E- Bikes Are Having Their Moment. They Deserve It.
E- Bikes Are Having Their Moment. They Deserve It.Many of us are entering a new stage of pandemic grief: adaptation. We are asking ourselves: How do we live with this new reality?
For many Americans, part of the solution has been to buy an electric bike. The battery-powered two-wheelers have become a compelling alternative for commuters who are being discouraged from taking public transportation and Ubers. For others, the bikes provide much-needed fresh air after months of confinement.
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So it’s no surprise that e-bikes are now as difficult to buy as a bottle of hand sanitizer was a few weeks ago. In March, sales of e-bikes jumped 85 percent from a year earlier, according to the NPD Group, a research firm. Amazon, Walmart and Specialized are sold out of most models. Even smaller brands like Ride1Up and VanMoof have waiting lists.
That’s a remarkable shift. For many years, e-bikes carried the stigma of being vehicles for lazy pedalers and seniors. The bikes draw power from a battery and motor to make pedaling significantly easier. You can also accelerate with the press of a button, transforming cycling from a strenuous exercise into a joy ride.
E-bikes would completely change cities all over the world in the next 10 years, but it seems like because of this crisis, suddenly it’s all happening in the next three or four months,” said Taco Carlier, the chief executive of VanMoof, which is based in Amsterdam.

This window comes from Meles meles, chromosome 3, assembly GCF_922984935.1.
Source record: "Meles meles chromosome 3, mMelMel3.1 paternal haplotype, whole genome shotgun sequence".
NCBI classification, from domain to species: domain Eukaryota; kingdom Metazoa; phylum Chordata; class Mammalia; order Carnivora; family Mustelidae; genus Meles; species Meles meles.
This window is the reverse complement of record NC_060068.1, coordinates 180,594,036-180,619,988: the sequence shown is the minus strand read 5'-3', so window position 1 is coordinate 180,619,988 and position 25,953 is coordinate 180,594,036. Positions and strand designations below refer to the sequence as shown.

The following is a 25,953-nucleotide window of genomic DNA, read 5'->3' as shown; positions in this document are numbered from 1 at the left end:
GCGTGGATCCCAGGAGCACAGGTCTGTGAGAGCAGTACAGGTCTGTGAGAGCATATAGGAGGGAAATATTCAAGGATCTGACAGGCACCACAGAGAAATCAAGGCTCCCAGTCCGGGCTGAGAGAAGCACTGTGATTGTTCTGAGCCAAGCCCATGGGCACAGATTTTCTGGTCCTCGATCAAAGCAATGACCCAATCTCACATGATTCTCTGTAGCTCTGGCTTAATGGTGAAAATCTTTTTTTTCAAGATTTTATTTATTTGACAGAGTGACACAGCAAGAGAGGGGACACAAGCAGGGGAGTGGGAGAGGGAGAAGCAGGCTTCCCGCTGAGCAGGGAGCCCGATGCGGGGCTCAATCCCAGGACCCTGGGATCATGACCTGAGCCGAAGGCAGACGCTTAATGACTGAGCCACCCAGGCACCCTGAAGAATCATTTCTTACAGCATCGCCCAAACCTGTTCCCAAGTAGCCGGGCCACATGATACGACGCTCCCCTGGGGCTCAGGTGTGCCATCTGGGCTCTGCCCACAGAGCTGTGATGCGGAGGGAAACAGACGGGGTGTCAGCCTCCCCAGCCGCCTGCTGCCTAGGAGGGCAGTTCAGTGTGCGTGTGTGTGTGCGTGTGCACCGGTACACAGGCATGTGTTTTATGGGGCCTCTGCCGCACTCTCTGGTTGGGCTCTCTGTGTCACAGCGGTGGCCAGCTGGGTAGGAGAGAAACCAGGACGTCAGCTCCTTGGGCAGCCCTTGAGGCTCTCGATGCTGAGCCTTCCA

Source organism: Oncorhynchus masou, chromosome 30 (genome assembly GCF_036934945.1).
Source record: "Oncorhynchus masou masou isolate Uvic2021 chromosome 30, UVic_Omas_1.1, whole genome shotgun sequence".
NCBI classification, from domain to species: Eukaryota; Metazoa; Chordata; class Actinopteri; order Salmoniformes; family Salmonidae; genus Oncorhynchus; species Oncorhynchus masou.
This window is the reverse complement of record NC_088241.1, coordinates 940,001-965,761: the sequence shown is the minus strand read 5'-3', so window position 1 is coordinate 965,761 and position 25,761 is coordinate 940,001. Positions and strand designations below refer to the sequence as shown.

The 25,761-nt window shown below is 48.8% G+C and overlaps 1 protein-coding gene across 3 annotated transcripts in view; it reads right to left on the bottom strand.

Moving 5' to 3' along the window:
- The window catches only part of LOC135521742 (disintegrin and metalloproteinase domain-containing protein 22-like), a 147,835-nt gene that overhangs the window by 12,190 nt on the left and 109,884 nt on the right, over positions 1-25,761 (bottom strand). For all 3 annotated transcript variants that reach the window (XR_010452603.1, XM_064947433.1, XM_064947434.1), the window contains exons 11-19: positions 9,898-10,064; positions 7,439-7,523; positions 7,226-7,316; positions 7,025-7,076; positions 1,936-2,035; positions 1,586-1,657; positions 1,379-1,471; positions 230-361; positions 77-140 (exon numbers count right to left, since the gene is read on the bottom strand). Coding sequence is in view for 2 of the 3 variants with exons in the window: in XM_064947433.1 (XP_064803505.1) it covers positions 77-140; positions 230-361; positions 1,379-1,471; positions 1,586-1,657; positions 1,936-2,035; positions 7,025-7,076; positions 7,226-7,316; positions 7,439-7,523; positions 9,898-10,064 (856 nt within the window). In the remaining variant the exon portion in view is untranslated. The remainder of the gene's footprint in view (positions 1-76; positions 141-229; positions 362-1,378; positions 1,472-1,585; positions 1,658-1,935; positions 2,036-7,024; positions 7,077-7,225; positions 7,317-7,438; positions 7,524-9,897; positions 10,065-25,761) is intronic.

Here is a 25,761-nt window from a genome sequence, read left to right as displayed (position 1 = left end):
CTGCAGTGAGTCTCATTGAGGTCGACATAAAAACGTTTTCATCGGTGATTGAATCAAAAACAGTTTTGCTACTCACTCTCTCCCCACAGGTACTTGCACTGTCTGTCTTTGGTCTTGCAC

If you are contemplating an e-bike purchase, there are trade-offs to consider. For one, the battery packs and motors add bulk. For another, these ostentatious bikes may lure thieves.E- Bikes Are Having Their Moment.
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E-bikes come in many forms and with various features. They also range widely in price: Some cost a few hundred dollars, while others cost tens of thousands of dollars. In general, though, e-bikes fall into two camps:
E-bikes with pedal assistance. These use a motor system and sensors to detect how fast or hard you are pedaling and determine how much power to provide. So if you are pedaling hard or slow up a hill, the motor will use more power to assist you. Well-known brands include Trek, Specialized and Fuji.
E-bikes with a throttle. These work like the twist throttle on motorcycles and mo-peds. To accelerate, you press a trigger or twist a handlebar. Many modern e-bikes with a throttle also have pedal assist. Brands include Rad Power, Luna Cycle and Aventon.
E- Bikes Are Having Their Moment. VanMoof’s S3, which was released in late April, is a pedal-assist e-bike. Instead of a throttle, it has a Turbo Boost button on the right handlebar, which immediately gives a jolt of power. It has a top speed of about 20 miles per hour and can travel about 90 miles on a full charge.
VanMoof e-bikes are known for their antitheft security. Kicking a button on the rear brake activates an electronic lock, which makes the rear wheel unmovable. Trying to pick up the locked bike triggers a loud alarm. In addition, the bike includes a cellular connection to help you find it if it’s stolen, using VanMoof’s smartphone app.
Ride1Up’s 700 series has both a throttle and pedal assistance. On the left handlebar is a small screen with buttons to let you select the pedal-assist level; on the right handle bar is a gear shifter. With a larger, faster motor than the VanMoof, the Ride1Up has a top speed of 28 m.p.h. and can travel about 50 miles on a full charge.
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